Economic justice

How Ending Forced Arbitration Advances Economic Justice

The CFPB has the power to restrict the use of forced arbitration clauses that interfere with consumer rights.

In February, civil justice advocates scored a major victory when the U.S. Congress passed the law ending forced arbitration for sexual assault and sexual harassment. This bipartisan law empowers victims of sexual assault and sexual harassment by allowing them to file complaints in court rather than being forced into arbitration.

Binding pre-dispute arbitration clauses and class action waivers, known as forced arbitration clauses, are typically buried in take-it-or-leave-it agreements that waive basic rights of individuals to seek accounts in court when injured or injured. when their rights are violated. These clauses deprive people of the ability to hold wrongdoers accountable, regardless of the extent or severity of the misconduct. The clauses also allow abuse, discrimination and fraud to go unchecked.

As the United States Supreme Court has continued to give companies the green light to use arbitration clauses in all areas of American life, banning their use even in a claims installment is a victory.

The recent victory in Congress has many people thinking back to when the Consumer Financial Protection Bureau (CFPB) took significant steps to limit the use of arbitration for the products and services under its jurisdiction. Although Congress repealed this popular rule, the CFPB now has another chance to attempt to outlaw these clauses and help all Americans achieve economic justice.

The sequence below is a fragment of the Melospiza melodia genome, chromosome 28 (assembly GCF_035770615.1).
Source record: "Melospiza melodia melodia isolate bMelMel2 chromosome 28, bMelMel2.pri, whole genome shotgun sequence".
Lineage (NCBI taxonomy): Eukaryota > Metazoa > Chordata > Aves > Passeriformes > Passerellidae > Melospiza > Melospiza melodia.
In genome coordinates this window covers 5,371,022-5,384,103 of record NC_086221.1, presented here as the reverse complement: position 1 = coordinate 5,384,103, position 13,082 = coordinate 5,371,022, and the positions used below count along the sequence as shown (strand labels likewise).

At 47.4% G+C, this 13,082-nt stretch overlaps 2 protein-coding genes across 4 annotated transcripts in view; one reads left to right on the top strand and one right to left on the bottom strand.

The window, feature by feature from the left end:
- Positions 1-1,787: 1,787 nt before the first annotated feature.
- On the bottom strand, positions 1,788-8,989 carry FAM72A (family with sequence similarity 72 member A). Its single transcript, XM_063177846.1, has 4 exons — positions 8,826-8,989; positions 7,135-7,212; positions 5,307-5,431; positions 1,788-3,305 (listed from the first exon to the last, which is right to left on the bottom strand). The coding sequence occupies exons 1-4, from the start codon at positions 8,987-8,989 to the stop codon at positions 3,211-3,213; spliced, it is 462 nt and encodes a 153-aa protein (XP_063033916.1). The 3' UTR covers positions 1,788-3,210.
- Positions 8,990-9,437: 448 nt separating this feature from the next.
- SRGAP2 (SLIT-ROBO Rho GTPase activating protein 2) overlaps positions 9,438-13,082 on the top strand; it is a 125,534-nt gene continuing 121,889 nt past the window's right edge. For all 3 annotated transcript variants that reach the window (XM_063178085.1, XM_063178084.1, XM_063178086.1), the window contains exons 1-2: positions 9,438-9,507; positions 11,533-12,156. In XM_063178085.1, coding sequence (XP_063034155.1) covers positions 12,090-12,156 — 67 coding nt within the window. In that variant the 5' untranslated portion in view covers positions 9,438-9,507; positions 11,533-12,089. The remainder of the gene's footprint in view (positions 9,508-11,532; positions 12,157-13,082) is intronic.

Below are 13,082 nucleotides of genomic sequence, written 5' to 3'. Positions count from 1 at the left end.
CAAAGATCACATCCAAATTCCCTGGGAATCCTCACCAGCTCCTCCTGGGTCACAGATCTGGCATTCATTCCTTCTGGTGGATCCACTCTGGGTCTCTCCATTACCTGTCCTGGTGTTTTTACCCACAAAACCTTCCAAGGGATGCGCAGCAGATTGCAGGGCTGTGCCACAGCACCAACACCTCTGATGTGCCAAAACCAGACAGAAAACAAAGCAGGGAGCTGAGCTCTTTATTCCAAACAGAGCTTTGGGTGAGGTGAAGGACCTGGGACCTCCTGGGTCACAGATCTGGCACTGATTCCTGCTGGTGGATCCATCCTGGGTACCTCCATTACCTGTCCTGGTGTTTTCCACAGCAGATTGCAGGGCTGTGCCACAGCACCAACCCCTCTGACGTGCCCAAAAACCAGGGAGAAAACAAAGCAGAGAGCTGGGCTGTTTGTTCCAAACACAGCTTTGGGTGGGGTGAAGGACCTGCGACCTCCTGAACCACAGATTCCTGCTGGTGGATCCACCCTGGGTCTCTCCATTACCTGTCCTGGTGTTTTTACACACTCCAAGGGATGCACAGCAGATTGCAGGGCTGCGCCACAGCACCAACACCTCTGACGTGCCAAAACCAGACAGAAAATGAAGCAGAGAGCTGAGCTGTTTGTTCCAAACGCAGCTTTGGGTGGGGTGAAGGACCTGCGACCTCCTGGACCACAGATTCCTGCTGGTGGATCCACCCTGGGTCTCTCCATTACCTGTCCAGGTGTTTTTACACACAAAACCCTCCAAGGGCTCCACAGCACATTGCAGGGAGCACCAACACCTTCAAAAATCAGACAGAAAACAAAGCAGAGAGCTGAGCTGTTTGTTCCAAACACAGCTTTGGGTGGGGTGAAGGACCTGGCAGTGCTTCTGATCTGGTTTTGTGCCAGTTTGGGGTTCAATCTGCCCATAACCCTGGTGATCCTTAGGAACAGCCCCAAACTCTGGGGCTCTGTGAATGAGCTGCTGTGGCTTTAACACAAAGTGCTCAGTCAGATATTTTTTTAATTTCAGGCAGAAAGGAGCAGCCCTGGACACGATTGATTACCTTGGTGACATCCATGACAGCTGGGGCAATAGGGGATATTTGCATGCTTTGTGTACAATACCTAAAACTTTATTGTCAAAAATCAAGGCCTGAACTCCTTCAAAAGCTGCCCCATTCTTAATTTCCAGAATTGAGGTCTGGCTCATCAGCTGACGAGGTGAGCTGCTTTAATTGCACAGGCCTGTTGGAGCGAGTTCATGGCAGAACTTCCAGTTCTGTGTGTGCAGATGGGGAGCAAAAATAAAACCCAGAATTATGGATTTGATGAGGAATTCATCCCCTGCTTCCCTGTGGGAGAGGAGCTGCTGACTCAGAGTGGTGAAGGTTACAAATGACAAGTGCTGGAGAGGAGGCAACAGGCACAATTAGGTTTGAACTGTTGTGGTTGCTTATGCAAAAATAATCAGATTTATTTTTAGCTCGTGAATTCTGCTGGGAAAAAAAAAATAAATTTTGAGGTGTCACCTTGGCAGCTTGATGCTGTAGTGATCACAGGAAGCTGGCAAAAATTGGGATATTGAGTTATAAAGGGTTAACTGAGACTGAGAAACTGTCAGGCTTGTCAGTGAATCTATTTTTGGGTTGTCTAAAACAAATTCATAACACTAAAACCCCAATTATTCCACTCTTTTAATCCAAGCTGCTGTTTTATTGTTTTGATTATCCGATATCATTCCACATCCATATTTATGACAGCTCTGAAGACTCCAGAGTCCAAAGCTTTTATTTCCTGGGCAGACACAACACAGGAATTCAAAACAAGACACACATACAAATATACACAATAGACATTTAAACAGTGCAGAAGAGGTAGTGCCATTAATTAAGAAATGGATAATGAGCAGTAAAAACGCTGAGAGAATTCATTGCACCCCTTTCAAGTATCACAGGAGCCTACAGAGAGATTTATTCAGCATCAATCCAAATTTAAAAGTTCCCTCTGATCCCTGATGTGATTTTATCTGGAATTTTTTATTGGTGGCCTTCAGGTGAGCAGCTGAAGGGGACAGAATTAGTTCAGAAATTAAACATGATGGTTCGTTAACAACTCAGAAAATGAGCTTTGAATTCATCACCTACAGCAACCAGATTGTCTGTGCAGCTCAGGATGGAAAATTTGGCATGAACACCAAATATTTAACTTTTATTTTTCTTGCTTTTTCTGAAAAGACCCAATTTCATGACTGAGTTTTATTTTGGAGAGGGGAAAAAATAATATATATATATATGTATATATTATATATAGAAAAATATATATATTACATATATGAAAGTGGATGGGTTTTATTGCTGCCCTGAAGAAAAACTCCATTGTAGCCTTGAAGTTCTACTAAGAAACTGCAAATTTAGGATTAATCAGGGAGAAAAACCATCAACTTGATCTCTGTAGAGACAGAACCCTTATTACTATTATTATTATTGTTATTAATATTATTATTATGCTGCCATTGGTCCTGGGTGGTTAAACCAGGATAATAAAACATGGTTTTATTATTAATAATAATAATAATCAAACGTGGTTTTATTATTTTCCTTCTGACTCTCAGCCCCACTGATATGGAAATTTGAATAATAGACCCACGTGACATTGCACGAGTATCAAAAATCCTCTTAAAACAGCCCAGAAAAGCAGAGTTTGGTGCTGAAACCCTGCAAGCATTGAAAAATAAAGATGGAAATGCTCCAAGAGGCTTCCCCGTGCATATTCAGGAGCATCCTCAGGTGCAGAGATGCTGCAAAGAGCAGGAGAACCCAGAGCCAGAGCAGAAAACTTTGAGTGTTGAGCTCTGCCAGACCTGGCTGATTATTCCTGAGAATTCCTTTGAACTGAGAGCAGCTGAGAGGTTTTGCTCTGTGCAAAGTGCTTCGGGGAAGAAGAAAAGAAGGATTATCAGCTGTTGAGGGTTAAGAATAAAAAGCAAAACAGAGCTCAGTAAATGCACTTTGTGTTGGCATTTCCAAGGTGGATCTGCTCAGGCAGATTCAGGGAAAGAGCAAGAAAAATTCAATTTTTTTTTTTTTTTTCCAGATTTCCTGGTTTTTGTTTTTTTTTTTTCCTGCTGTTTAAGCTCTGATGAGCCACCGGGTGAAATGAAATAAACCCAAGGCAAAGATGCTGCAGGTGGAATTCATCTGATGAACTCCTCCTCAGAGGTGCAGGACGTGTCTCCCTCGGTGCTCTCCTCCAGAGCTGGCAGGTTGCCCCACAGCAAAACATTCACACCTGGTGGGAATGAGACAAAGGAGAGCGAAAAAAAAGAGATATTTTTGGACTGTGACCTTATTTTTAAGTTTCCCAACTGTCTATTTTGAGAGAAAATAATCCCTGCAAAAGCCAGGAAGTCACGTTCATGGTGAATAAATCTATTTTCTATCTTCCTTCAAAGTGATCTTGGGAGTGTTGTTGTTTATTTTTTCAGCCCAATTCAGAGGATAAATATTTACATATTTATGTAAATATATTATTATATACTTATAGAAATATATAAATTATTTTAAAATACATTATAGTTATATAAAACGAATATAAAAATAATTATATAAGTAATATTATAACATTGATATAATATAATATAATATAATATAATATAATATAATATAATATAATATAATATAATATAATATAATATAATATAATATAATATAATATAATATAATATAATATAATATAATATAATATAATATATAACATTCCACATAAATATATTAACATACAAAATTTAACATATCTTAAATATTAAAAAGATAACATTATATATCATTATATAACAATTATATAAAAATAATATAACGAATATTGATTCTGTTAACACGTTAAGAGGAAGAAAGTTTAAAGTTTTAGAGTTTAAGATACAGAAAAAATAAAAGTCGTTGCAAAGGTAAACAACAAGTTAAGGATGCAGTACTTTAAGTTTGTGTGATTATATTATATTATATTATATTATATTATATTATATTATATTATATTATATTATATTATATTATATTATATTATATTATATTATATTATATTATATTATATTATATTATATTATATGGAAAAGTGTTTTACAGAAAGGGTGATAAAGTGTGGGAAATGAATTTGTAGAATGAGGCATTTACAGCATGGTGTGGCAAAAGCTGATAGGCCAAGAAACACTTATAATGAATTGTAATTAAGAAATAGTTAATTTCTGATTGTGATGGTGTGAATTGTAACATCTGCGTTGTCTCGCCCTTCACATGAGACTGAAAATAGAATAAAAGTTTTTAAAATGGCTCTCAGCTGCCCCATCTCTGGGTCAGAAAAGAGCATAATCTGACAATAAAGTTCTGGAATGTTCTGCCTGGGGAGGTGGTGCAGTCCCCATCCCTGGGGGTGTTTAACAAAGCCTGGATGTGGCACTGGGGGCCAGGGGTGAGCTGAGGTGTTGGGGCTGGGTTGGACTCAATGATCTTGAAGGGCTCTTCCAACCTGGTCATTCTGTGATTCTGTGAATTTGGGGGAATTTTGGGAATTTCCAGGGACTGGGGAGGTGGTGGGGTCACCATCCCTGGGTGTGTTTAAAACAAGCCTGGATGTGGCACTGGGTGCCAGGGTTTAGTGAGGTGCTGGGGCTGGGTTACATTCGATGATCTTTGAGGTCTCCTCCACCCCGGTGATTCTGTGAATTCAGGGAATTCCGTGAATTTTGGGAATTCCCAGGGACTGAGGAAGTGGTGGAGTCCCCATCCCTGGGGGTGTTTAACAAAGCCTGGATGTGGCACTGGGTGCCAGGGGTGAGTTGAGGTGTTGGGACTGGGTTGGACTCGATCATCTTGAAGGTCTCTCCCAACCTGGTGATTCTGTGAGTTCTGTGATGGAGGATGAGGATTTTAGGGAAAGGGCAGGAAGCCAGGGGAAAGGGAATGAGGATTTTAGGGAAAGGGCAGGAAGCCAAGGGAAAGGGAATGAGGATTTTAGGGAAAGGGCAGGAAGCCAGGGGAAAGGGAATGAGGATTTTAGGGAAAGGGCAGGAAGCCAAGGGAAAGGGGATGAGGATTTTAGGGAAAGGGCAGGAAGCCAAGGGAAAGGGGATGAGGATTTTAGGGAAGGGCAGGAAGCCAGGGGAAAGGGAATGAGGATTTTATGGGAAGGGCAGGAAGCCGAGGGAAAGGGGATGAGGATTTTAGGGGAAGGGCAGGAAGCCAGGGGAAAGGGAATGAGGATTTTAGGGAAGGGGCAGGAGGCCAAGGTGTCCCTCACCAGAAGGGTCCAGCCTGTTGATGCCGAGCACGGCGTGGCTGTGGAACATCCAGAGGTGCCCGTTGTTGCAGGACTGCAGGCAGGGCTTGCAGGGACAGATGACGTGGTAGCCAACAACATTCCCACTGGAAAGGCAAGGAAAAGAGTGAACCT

The harms of forced arbitration are widely recognized. Several reports indicate that 81 of the top 100 US companies use arbitration in their dealings with consumers, and more than two-thirds of top-selling products include a forced arbitration clause as a condition of purchase.

The Economic Policy Institute also found that “consumers obtain redress for their claims in only 9% of disputes. On the other hand, when companies make claims or counterclaims, arbitrators award them relief 93% of the time, meaning they order the consumer to pay. »

The opposite conclusion is true when considering how aggrieved consumers fare in court. According to a CFPB study, “between 2008 and 2012, 422 consumer financial class action settlements generated more than $2 billion in cash for consumers and more than $600 million in kind,” money that comes back into the hands of consumers. The study noted that these figures served as a “floor” because many regulations included additional relief, such as provisions for companies to change their behavior.

Reducing forced arbitration clauses is not only important to return money to deceived consumers, but also as a tool to ensure that offending companies do not keep ill-gotten gains, an important principle of economic justice. .

Take, for example, payday loans. According to the Center for Progressive Reform, 99% of payday loan contracts include forced arbitration clauses. Victims of such behavior are likely to lose in arbitration when payday lenders break the law, and few even bother to try.